> a kid, they sure weren't anything
> to write home about. I figure if I
> have the time and it will actually
> help, then why not give her more?
> water or formula doesn't matter to
> me. She is doing better about
> grazing and munching on the hay...
> that should mean less time at the
> bottle.
 
OP
A

Anonymous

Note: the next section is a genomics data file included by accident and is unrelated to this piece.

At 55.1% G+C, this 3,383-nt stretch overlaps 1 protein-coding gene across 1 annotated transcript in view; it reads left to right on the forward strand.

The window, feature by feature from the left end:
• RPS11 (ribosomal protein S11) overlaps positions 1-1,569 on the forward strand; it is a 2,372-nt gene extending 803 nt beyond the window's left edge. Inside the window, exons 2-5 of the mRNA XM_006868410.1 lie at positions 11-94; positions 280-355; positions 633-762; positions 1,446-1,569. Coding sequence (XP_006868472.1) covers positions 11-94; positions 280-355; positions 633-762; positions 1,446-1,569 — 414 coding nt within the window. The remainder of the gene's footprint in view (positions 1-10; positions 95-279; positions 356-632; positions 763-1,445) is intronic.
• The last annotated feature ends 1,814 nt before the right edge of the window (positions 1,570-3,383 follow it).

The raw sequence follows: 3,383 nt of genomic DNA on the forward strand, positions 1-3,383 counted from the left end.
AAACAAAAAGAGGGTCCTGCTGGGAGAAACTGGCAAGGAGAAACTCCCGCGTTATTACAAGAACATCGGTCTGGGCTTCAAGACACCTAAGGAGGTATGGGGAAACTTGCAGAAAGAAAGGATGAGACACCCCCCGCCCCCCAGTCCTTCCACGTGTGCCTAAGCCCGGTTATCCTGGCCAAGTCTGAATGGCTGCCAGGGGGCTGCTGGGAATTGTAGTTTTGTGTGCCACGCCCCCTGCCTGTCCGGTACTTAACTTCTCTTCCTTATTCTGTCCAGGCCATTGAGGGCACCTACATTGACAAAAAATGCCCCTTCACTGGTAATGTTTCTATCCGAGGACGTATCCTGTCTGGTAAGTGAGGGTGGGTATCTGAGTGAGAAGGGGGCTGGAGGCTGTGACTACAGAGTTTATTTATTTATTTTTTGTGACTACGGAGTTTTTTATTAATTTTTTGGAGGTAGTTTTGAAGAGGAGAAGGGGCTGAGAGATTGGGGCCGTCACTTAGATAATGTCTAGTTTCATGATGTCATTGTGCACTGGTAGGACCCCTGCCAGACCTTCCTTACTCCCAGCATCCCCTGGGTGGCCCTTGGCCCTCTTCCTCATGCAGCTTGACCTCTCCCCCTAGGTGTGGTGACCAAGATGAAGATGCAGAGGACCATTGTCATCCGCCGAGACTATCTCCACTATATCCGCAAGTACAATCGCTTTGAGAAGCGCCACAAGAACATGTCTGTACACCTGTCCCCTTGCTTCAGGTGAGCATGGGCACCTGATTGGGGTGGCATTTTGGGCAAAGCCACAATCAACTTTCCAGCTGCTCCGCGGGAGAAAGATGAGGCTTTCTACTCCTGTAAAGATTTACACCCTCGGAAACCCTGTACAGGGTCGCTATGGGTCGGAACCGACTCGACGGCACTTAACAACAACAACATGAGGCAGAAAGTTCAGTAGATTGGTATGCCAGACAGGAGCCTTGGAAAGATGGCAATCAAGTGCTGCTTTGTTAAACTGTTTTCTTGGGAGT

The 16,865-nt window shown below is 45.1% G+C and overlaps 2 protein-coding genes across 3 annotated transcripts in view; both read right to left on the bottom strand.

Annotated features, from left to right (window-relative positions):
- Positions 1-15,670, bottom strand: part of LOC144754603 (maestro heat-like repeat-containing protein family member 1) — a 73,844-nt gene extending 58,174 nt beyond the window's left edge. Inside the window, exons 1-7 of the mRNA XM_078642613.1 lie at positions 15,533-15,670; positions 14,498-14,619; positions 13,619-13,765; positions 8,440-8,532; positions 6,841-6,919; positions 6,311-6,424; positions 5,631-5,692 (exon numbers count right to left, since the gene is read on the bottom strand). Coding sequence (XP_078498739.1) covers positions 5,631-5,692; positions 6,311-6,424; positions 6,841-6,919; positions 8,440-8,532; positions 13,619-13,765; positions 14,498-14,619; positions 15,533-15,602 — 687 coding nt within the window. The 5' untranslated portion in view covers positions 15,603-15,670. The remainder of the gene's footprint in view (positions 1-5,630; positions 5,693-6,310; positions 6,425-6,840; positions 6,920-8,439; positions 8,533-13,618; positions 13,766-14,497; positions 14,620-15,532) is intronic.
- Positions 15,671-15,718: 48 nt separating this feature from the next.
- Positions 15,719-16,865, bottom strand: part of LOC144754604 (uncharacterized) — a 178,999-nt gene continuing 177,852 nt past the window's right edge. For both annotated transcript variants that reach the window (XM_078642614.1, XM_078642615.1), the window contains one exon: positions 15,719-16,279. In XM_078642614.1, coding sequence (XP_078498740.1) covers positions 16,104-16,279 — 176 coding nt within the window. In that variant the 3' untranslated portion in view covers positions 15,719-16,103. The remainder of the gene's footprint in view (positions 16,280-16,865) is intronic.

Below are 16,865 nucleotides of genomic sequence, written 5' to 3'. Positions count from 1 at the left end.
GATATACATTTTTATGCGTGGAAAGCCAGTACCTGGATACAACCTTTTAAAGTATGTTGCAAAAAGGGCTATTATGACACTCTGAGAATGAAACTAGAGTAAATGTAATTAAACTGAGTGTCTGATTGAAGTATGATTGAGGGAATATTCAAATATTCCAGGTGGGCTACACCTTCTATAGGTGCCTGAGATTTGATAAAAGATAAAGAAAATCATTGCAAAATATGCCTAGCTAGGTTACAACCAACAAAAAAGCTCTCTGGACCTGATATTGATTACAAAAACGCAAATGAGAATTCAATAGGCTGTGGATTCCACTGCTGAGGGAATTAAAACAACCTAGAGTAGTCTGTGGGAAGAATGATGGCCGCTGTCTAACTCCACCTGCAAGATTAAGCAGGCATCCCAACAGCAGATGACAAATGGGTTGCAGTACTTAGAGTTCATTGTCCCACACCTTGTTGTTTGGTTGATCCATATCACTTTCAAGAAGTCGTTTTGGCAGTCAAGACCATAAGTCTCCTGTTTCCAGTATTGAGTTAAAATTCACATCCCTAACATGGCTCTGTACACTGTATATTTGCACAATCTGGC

I am the one who posted about the blind calf. I, too, am bottle feeding a one month old calf. He never got to suck his mom. I got powdered colostrum from the vet for its first feeding. Since then I have fed it Suckle (dry calf milk replacer) and have gradually added more of the Calf Manna Concentrated Ration to the milk in the bottle. He needs more nutrients than is in the milk replacer alone. I use my coffee grinder to grind it up into a powder. He is doing great on it. I try to get him to eat the grain from a bucket. But I can only get a little down him. He seems to want to graze now. He lives in my yard and tries to nibble on the grass. I have started giving him a little hay. After many tries at putting it in his mouth and getting him to chew, he has gotten the hang of it and eats it willingly. My husband said not to give him extra water in the bottle. Said it might give him diarrhea. But I have been anyway and so far no squirts. After he finishes his "power shake" bottle, I give him a pint of water in a clean bottle. This nipple has a smaller hole and he has to suck harder to drink the water which gives him a little more "sucking time". I think babies need to exercise that sucking instinct to feel satisfied and secure. If you think I am crazy, so does my husband. We have about 40 mother cows that normally take good care of their calves. So this is only our second orphaned calf. The first one is living a good life as a herd bull. His first calf turned out to be a good one. I agree with you 100%. If you have the time and don't mind giving it extra attention, it will thrive on it.